Tuesday, April 17, 2018

Legal stoicism is having a moment

By Kyri Christodoulou

It appears that American legal society has mastered the art of imputing individual behavioral thought processes and responses within the litigation stage. One need only take a minute to realize that the torts of, let us use, negligence, recklessness, and infliction of emotional distress, all compel a legal team (from the filing to the ruling) to analyze the wrongdoer’s and victim’s psychological processes before and after a specific moment in time in order to evaluate damages and make the plaintiff whole. This collusion of law and cognition, only after an individual has far surpassed the potential to lump, serves maximally to redress wrongs, deter injurers, redistribute loss, and enact some form of justice, perhaps allowing the rest of us to sleep just a little better at night. As David Engel points out, however, it is the psychological consideration of the human mind and how society and culture interact with individual decision-making, which will prove more operative in both debunking the myth of litigious America and reforming the tort system which has counter-intuitively placed us in our current predicament.
The fact that American legal society so aptly applies human behavioral activity into the determination of an outcome is not so mysterious; law curriculums and legislative reform focus on the litigation stage itself and not on the steps that lead a victim to file a claim. Practitioners and scholars of the law ought to turn their attention to the factors, which Engel delineates in about 200 pages that repel a potential litigant from legal proactivity. In his eighth chapter, The Social and Cultural Environment of Injuries, Engel invites his audience to ponder, “how the ideas and perceptions of injury victims emerge from the organic connection of mind and culture” (p. 127). Personally, one of the most provocative opinions Engel offers his readers is the number of environmental factors and conceptions, disseminated through the media, which explain why the dog does not bark. “These include the naturalization of injury and the emergence of value systems that encourage self-sufficiency or stoicism rather than the demand for a remedy” (p. 145).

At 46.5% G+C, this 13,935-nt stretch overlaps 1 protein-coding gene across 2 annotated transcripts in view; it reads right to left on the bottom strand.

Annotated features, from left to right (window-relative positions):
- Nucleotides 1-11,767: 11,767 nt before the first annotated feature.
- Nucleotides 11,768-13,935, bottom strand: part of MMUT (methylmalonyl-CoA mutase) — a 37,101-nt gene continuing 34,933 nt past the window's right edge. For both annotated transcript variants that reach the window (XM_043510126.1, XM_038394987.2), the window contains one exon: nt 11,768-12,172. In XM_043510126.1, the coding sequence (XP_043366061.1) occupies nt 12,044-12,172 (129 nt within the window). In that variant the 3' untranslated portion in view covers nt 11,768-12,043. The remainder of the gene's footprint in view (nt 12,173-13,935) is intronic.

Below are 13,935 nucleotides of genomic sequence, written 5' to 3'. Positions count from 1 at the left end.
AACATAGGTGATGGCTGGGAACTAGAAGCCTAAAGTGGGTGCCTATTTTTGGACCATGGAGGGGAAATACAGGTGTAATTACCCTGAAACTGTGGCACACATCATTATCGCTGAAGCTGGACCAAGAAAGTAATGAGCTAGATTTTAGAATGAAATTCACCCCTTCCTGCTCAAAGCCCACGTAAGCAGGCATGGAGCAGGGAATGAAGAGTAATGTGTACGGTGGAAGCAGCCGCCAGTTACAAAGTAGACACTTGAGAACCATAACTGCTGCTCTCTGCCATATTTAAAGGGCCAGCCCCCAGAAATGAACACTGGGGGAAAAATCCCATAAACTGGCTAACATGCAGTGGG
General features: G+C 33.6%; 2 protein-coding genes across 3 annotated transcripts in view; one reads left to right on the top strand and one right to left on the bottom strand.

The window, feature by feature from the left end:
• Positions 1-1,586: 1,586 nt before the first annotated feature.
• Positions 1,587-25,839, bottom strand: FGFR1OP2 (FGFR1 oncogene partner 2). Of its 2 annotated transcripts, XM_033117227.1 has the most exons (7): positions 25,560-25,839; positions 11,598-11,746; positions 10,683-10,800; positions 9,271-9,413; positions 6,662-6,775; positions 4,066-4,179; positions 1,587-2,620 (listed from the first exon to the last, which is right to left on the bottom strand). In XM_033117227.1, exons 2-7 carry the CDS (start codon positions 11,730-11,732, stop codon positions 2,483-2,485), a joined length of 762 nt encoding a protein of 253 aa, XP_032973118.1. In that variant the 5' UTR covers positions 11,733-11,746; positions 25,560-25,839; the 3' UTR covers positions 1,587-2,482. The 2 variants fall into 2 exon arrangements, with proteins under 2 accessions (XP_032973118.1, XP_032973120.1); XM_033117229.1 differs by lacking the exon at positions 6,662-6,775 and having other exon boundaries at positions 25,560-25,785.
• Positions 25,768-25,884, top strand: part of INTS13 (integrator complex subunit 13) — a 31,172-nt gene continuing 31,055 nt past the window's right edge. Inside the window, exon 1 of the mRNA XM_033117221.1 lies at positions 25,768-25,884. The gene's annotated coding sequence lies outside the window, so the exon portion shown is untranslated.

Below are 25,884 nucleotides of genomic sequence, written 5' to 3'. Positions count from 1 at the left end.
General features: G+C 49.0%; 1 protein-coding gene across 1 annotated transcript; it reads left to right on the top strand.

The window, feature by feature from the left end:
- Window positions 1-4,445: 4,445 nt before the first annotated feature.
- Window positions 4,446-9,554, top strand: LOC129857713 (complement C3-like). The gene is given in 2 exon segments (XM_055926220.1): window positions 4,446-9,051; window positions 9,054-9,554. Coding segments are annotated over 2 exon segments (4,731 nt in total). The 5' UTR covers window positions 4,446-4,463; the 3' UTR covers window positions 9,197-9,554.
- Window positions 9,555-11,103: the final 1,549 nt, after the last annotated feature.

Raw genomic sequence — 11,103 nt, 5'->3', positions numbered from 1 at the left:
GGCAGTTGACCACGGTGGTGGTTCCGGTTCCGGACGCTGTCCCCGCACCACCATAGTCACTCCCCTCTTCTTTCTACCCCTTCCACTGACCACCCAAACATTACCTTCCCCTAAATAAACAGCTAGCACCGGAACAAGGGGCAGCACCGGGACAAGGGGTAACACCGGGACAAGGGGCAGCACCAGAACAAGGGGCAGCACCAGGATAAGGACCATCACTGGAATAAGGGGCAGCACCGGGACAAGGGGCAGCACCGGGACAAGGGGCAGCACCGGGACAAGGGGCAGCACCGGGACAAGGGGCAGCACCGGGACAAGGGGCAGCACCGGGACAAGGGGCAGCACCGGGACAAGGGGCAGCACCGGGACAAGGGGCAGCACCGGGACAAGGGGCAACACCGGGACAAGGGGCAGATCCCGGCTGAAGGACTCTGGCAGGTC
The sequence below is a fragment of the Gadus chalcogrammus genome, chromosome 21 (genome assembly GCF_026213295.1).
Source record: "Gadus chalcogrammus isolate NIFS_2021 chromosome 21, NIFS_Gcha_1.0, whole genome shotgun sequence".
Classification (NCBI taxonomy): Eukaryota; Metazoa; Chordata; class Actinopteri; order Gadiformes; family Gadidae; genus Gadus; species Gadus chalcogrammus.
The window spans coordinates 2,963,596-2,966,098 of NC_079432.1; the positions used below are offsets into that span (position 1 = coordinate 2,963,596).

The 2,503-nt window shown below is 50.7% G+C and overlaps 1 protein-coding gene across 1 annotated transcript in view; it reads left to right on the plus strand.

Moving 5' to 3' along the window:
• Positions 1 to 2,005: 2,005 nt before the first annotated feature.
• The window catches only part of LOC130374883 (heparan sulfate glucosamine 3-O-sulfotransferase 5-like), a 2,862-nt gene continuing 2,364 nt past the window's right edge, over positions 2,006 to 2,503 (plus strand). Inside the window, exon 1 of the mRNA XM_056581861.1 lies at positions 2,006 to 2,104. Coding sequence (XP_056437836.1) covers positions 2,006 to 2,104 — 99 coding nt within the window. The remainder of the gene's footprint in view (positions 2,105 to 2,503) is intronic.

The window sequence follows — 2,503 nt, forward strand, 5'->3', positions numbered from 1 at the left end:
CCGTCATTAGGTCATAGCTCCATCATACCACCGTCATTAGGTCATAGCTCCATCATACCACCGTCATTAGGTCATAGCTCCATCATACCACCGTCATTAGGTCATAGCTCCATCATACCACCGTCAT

Contemplation of these factors in the context of civil dispute resolution is something to which I am foreign and by which I am intrigued. The notion of self-sufficiency is one that I associate almost immediately with American, or more broadly, Western capitalism. The amalgam of struggle, followed by perseverance and achievement, respectively, and the self-confidence that results, equates to self-sufficiency; this formula is one, to which much of the capitalistic world arguably owes its entrepreneurship, skill, and wealth. Engel asks us to implement this formula to the world of litigation, or to the steps preceding it. In doing so, it becomes apparent that independently overcoming an injury, without involving the system, “helps” an individual avoid the title of a “socially destructive parasite.” This, as the book points out, is the better approach according to society, so as to remove the threat to self-sufficiency, the “moral fiber of our nation.” It appears therefore, due to Americans’ obsession with this notion of resilience, the idea of deterrence, one of the primary objectives of tort law, is met with reluctance and ignorance to the fact that lumping can lead to risky behavior.